I recently attended a presentation hosted by Dr. Jim Taylor, vice chairman of Harrison Group and Cara David, senior vice president of corporate marketing and integrated media of American Express Publishing, to hear about how the wealthy have been affected by the economic downturn.
The “Annual Survey of Affluence and Wealth in America,” as the yearly presentation is called, culls information from a group of Americans (1,300 this year) representing the country’s highest earners; all respondents pull in a minimum of $100k in discretionary income (income after tax, mortgage, home maintenance and child education). If you want to read about how they’re spending that money now that the market’s tanked, read my article on our sister site, Luxist: “How The Wealthy Are Spending Their Money This Year.”
On to more important things: How the wealthy are traveling.
Of these 1,300 affluent Americans, 78% of whom say that the crisis has affected their sense of financial security, only 19% anticipate that their weekend getaway spending will increase. But guess what? That’s exactly how many of them said it would decrease. 62% of respondents said that their weekend getaway spending would stay exactly the same. What’s more, “increasers” have been increasing steadily since quarter 2 of 2008, when just 9% anticipated spending more. Rich people: 1, Recession: 0.
Slightly fewer, but still 55% said that their vacation spending wouldn’t change this year in general, but a whole 27% said that it would decrease, on the whole. I smell fear. Point for the recession. A few more, 29% said they planned to decrease their spending at fine hotels and resorts. Rich people: 1, Recession: 2.
In an interesting development, though a full 44% said “My personal travel will be pretty much the same as in recent years,” a winning 46% said “I will stay in the same tier of hotel, but expect to find better deals.” That means the wealthy are being pickier, and when they’re not just spending willy nilly? It’s a consumer’s market. Point for rich people. Frankly, a point for all consumers.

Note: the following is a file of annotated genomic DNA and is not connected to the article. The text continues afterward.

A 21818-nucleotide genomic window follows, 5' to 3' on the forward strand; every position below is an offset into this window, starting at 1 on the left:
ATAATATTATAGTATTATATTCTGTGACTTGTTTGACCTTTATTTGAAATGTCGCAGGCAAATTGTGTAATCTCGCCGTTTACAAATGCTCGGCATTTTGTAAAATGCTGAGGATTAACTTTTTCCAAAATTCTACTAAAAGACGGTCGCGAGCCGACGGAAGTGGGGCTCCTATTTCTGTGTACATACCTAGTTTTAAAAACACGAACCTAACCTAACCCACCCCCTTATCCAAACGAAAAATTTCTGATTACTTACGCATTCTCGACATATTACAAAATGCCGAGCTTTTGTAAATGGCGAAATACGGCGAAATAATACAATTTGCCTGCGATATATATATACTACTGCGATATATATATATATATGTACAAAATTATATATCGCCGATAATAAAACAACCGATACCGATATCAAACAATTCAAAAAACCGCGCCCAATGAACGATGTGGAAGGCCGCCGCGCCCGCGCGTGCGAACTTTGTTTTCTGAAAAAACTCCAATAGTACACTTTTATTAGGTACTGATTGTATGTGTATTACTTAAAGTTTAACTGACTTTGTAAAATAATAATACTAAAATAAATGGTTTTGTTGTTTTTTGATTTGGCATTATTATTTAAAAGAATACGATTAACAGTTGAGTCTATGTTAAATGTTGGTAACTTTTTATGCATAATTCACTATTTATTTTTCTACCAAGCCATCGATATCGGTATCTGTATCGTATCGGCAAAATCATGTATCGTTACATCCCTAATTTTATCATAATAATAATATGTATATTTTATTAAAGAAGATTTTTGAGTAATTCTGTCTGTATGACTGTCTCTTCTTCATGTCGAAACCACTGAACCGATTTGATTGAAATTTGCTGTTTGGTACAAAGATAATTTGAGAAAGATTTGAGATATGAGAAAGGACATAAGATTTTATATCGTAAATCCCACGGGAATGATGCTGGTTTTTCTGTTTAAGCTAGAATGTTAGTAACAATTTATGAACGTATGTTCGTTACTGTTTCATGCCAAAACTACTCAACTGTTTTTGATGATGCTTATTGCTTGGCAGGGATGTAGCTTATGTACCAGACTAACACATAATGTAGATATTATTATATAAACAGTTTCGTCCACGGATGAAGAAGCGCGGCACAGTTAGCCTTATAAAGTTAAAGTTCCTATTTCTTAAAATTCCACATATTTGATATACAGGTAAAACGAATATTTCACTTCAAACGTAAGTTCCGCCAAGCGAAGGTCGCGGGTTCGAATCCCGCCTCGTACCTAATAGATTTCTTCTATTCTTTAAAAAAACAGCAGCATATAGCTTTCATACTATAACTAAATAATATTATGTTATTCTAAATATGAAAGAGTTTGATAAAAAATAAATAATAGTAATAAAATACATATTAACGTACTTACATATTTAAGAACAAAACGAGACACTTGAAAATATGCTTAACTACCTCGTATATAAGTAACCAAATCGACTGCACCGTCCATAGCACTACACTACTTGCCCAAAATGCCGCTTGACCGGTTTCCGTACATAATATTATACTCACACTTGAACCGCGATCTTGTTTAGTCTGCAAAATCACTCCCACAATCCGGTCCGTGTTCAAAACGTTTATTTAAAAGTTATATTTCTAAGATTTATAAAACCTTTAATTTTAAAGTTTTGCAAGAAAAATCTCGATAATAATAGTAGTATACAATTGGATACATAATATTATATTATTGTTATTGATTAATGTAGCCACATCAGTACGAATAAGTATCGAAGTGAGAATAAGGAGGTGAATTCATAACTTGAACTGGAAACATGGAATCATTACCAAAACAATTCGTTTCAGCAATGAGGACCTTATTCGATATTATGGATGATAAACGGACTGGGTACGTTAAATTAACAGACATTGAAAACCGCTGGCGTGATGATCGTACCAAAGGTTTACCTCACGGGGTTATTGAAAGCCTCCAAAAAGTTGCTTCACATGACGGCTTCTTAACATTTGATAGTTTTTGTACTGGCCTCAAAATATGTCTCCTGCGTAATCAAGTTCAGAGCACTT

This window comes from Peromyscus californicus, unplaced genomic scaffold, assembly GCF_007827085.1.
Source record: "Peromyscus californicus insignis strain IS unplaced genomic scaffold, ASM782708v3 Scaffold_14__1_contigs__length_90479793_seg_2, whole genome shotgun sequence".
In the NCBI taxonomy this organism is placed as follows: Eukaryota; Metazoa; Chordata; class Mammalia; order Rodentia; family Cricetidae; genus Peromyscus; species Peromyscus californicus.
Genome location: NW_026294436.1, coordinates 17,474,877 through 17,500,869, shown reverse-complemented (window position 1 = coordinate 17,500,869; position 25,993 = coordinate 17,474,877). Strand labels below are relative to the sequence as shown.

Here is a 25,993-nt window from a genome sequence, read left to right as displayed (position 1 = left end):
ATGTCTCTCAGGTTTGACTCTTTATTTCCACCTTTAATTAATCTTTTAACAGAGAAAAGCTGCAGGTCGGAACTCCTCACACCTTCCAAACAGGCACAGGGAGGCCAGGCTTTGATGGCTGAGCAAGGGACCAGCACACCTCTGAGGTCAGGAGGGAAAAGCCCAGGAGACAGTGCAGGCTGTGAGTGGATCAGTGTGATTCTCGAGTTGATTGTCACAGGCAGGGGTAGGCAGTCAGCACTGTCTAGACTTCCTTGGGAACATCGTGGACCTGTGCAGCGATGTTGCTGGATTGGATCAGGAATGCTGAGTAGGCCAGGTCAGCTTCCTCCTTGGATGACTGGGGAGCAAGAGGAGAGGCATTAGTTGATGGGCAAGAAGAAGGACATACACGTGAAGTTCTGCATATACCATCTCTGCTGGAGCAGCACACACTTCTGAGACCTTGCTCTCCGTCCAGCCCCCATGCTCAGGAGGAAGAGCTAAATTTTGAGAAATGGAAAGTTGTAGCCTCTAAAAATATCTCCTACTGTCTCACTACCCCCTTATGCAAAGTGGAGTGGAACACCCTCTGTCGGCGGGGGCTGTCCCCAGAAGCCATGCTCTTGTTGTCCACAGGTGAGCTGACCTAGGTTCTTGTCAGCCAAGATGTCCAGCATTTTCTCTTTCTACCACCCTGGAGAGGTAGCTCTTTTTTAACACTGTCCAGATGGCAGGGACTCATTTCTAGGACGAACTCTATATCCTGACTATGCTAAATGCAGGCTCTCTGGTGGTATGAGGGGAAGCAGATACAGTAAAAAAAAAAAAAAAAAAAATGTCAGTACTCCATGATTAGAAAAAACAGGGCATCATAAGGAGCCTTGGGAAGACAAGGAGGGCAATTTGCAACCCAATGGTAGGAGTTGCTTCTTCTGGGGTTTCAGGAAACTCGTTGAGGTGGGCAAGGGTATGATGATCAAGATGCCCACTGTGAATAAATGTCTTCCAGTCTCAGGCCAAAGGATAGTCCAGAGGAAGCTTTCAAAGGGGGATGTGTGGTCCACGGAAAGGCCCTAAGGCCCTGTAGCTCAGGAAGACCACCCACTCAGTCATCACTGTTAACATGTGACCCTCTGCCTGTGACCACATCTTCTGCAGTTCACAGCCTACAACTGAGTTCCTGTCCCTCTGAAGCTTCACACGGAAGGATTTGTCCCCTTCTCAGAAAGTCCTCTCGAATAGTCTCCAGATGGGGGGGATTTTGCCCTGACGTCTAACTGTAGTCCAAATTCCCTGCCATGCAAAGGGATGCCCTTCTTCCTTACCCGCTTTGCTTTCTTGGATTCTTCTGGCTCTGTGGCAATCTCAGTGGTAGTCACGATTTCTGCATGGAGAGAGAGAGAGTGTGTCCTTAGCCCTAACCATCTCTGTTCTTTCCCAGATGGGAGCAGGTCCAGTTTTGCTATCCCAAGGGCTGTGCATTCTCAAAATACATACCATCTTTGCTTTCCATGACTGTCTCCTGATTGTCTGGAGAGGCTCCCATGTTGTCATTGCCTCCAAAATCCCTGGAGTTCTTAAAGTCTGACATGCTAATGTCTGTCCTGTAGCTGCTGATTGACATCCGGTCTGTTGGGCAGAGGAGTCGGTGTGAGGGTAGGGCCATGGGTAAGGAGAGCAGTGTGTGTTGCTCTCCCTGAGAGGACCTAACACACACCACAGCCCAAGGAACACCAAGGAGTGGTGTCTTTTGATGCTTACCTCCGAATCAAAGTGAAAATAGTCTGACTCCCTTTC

While we’re looking at this data, we must note that only 54% of the affluent Americans surveyed had taken a vacation to a resort destination in the last year … maybe that’s why they have money. They’re working, not jetting off to Spain (only 9% have been there in the last three years). Wanna see where the wealthy are going? Behold their data, courtesy of The Survey of Affluence and Wealth in America, presented by American Express Publishing and Harrison Group:”
The right hand column there is first “Upper Middle Class (UMC) to Super Affluent” responders, and the “Wealthy” percentage refers to those with a discretionary income over $500k. And still, only 18% want to go to Spain. Why doesn’t anyone want to go to Spain?
Also note the low numbers for Australia and South America. Why? Because if you’re not wealthy, you can probably go there for cheaper right now. And if you are wealthy, you can probably get a better deal — it’s a good time to go!
What does the rest of this information mean for all of us? It’s generally good news. The travel plans of the rich aren’t changing that much, so though the recession is tough in all kinds of ways, the travel industry isn’t getting hit too hard — as long as they’re coming up with good values. No one’s saying they’re not gonna travel, but they’re willing to wait longer for better deals. That’s good for everybody. Maybe the vacation that was just out of your reach last year will be within your reach this year.
Oh, and if you’re trying to look wealthy to your friends? Talk about how much you can’t wait for your next Caribbean or West Indies vacation.
Happy Friday, everyone! Don’t forget to stop by The Goose Island Clybourn Brewpub tomorrow if you’re in Chicago — the Gadling team (darn near everyone but me, typing away in New York) will be there! Read “THEY DO EXIST! Meet Gadling next weekend in Chicago” for more info.